“There he is,” the cry came from the north corner. The mob rushed north in time to film a semi-truck passing by. It seemed unlikely the former governor would arrive like that.

The No. 19 bus went by as cameramen filmed it just to make sure Symington wasn’t aboard. A man pushing an orange street-cleaning cart came around the corner, saw the commotion, promptly turned around and left.

There were a few more false alarms. Then, suddenly, he was spotted! Symington, holding his wife’s hand and trailed by several of his children, had barely emerged from a parking garage across the street when he was encircled by the journalistic mob.

It could be compared to a rugby scrum with mindless pushing and shoving and hair pulling. And the ball in the middle was Symington, looking very small and vulnerable and unprotected without the bodyguards he had as governor.

A backpedaling cameraman tripped over the curb and went sprawling, his expensive video camera clattering to the sidewalk. The scrum moved on.

Upstairs, in the third-floor courtroom where the sentencing was to take place, the shoving had been going on for several hours. The 100 or so seats had been taken for 90 minutes when Symington arrived.

Latecomers were shunted to an empty downstairs courtroom, where they had the privilege of hearing the proceedings broadcast over a scratchy speaker. U.S. marshals, intent on enforcing the federal ban on cameras in the courtroom, ensured that no photos were taken of the empty room or of the scratchy speaker.

The overflow room quickly filled to overflowing. With people sitting in all the spectators’ seats, at the two lawyers’ tables and in the jury box, several journalists dragged in a bench from the hall. Others sprawled on the floor.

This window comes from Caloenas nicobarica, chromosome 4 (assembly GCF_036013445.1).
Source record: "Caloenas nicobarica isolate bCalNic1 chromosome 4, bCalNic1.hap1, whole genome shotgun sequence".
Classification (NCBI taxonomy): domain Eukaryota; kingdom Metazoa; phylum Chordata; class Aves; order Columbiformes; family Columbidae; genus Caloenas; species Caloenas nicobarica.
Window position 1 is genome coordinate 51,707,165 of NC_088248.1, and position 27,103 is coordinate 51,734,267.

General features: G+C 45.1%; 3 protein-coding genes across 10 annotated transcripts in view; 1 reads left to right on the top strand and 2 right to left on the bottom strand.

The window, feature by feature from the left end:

Precisely on time, the session started upstairs. But the scratchy speaker didn’t work. It cut in and out, with the volume barely above whisper level. People crowded closer, straining to hear as if these were the first words broadcast from space aliens.

The problems were rectified, and 45 minutes later it was over. There were some sniffles from former Symington administration officials as they filed out past the waiting journalistic pack.

After another half-hour or so, Symington emerged and talked in front of more than 15 microphones for a few minutes. He was clearly uncomfortable, fidgeting with his left hand – first in his jacket pocket, then in his pants pocket. His wife clasped his right arm tightly.

When the Native Americans and other bystanders starting yelling obscenities at Symington, his attorney placed his hand on the former governor’s left shoulder and urged him to leave.

The scrum encircled him again, down the sidewalk, around the corner and across the street as his former aides tried to protect Symington. There was a loud crash as a television truck following sideswiped a light pole, but the group continued, not slowing.

As Symington approached the safety of the garage, an elderly man pressed his way up to the former governor.

“Good luck,” the man said offering his hand to Symington.

“Thanks, I appreciate that,” Symington replied, shaking the man’s hand.

Back at the courthouse, the reporters and their cameras lingered, lights still on. They were sorry to see it all end. It had been so much fun.

And the news was reported.

Mark Kimble’s column appears on Thursdays. He also appears at 6:30 and midnight Fridays on the Roundtable segment of “Arizona Illustrated” on KUAT-TV, Channel 6. Phone: 573-4662; fax: 573-4569; e-mail: mkimble@tucsoncitizen.com